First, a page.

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Monoclonal Antibody clinical trials at UC Cancer

1 research study open to eligible people

Showing trials for
  • Efficacy of Montelukast in Reducing the Incidence and Severity of Monoclonal Antibodies Associated Infusion Reactions

    open to eligible people ages 18 years and up

    The use of monoclonal antibodies (MA) either alone or as part of chemoimmunotherapy in oncology, benign and malignant hematology is expanding. Of the 17 therapeutic MAs approved in 2017 by FDA, 50% of them are indicated for hematologic and oncologic condition. With increasing number of approved agents, therapeutic MAs have become one of the fastest growing areas in the management of benign and malignant hematologic condition. Advancement of recombinant technology allows development of partially or fully humanized new agents. Despite this, they still carry significant risk of immune and non-immune mediated adverse events. Most of the therapeutic monoclonal antibody related adverse events (MCAAE) The severity of reaction is variable, ranging from mild involvement of single organ to severe and life-threatening reactions requiring hospitalization or even resulting in death. Even for mild infusion reactions, where re-initiation of infusion is possible, there is resultant delay in delivery of infusions, distress to patients, and additional utilization of health care resources. Due to unpredictability of standard infusion reaction (SIR), efforts have been focused on premedication to decreasing the incidence and severity of infusion reaction. Most institutions have protocols using corticosteroid, acetaminophen and antihistamine as part of their premedication protocols. This has reduced but not eliminated standard infusion reactions. Most recently, mast cell stabilizers are being added to standard protocols to further reduce the incidence and severity of standard infusion reactions with variable anecdotal success without formal study. Of all the monoclonal antibodies, only Daratumumab has been evaluated using this strategy. This study seeks to evaluate the efficacy of mast cell stabilizer Montelukast (SINGULAIR) 10 mg in decreasing the SIR in patients receiving therapeutic MAs either alone or as part of chemoimmunotherapy in hematologic condition. The MAs being studied includes: Blinatumomab (BLINCYTO, Amgen Inc.), Daratumumab (DARZALEX, Janssen Biotech, Inc.), Elotuzumab (EMPLICIT, Bristol-Myers Squibb Company), Gemtuzumab (MYLOTARG, Pfizer Inc.), Obinutuzumab (GAZYVA, Genentech USA, Inc.), and Rituximab (RITUXAN, Genentech US); The investigators postulate that 10 mg of Montelukast, when given in addition to standard premedication, will lead to decrease in incidence of MA associated SIR, shorter infusion time and decrease use of additional health care resources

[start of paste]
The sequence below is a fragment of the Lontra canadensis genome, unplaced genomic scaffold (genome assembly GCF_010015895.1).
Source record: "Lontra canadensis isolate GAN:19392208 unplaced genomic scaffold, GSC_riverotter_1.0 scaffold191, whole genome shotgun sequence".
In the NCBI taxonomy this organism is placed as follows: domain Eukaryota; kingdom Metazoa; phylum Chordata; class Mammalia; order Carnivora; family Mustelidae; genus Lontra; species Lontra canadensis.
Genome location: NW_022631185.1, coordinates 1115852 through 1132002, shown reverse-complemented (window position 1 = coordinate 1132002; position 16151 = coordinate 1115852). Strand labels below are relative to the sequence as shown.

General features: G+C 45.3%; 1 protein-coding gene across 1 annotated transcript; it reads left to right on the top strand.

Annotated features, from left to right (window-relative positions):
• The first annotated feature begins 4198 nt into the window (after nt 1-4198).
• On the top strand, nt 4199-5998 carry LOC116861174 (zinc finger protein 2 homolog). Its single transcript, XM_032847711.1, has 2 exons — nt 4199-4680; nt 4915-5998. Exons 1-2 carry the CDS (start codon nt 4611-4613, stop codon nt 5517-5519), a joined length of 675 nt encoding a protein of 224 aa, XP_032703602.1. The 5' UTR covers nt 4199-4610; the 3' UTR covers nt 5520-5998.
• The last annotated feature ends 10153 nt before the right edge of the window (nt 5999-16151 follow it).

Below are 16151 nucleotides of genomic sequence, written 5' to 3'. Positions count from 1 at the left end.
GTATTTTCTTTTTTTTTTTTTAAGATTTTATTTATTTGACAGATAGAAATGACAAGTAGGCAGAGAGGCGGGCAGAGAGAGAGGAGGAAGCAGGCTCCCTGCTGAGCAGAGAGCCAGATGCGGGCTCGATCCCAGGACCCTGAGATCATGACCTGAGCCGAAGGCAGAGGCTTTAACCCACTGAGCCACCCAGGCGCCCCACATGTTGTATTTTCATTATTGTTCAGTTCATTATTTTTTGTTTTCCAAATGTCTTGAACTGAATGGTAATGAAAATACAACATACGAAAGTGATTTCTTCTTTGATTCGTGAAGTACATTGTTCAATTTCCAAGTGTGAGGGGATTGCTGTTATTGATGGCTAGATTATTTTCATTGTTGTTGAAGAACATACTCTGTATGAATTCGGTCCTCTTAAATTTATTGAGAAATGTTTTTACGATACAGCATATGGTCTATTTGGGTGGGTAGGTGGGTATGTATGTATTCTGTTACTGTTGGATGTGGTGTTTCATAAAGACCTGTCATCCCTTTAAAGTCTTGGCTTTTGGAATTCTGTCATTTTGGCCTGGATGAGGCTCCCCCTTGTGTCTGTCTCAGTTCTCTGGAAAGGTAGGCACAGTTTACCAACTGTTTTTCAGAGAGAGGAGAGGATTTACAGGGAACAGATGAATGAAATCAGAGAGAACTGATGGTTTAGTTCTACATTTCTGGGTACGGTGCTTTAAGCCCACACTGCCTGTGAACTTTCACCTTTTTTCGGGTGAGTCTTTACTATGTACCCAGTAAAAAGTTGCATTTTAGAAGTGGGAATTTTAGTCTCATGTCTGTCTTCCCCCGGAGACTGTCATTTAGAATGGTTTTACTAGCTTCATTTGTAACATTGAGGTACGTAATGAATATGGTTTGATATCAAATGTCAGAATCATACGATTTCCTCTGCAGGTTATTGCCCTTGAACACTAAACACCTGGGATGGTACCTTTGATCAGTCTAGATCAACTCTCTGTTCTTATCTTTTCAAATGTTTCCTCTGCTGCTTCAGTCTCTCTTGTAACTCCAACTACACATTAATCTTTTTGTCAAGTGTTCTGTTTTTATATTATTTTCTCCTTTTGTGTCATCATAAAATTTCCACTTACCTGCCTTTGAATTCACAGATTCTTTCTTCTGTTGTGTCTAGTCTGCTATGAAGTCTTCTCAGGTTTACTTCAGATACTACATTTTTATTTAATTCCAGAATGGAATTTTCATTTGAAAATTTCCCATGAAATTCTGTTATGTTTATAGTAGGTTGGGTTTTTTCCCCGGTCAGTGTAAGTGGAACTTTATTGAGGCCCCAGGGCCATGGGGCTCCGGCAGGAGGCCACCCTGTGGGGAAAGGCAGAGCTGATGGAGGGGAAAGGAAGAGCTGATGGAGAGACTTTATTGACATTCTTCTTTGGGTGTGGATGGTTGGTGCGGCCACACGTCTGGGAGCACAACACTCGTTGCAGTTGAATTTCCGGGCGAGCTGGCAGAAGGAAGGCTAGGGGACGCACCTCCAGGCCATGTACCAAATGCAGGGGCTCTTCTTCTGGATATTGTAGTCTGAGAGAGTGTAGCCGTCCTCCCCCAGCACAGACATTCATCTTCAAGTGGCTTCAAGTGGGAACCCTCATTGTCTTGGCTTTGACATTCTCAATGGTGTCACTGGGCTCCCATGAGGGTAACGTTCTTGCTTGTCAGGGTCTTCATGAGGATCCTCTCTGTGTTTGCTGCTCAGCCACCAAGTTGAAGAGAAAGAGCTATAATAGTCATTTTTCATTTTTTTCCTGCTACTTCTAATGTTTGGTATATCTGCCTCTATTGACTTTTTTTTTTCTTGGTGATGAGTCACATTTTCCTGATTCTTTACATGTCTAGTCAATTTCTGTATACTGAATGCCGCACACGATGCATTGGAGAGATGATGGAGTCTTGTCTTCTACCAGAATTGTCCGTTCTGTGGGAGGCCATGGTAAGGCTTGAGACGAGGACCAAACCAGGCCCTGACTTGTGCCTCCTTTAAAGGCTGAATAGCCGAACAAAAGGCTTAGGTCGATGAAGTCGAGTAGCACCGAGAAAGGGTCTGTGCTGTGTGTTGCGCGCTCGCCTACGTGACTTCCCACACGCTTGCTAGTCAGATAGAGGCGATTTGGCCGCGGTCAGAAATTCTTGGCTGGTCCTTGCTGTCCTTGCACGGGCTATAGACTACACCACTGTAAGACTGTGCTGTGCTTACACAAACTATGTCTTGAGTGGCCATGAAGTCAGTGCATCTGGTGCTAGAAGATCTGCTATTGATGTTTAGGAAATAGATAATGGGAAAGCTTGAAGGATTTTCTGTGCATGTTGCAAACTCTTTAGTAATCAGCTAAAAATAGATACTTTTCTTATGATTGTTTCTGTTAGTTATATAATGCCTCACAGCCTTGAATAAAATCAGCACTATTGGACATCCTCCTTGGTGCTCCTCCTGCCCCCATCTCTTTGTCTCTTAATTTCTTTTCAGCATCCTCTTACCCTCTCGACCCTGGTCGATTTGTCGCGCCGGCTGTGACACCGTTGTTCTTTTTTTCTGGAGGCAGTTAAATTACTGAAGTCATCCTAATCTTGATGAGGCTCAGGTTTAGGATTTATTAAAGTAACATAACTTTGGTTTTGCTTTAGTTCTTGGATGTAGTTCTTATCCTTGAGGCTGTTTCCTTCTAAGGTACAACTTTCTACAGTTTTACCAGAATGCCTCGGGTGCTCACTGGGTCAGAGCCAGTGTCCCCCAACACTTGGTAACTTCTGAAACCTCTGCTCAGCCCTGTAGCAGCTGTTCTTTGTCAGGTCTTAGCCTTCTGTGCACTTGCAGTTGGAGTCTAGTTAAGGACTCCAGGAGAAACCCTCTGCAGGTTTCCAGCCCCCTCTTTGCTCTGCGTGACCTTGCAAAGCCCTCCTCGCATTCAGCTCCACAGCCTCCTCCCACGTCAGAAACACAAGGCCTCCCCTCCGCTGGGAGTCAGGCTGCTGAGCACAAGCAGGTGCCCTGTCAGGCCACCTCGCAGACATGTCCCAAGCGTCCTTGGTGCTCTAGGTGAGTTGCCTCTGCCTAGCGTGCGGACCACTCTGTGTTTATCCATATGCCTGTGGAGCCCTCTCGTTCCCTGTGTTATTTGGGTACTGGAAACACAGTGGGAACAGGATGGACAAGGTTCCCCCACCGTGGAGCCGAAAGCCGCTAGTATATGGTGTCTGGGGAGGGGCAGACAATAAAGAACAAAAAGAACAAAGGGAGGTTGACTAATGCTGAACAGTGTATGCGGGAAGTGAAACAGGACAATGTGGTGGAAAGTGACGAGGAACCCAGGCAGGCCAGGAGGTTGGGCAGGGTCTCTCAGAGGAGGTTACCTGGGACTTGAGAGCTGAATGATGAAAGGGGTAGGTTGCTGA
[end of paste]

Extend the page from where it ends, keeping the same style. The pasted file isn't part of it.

at UCSF

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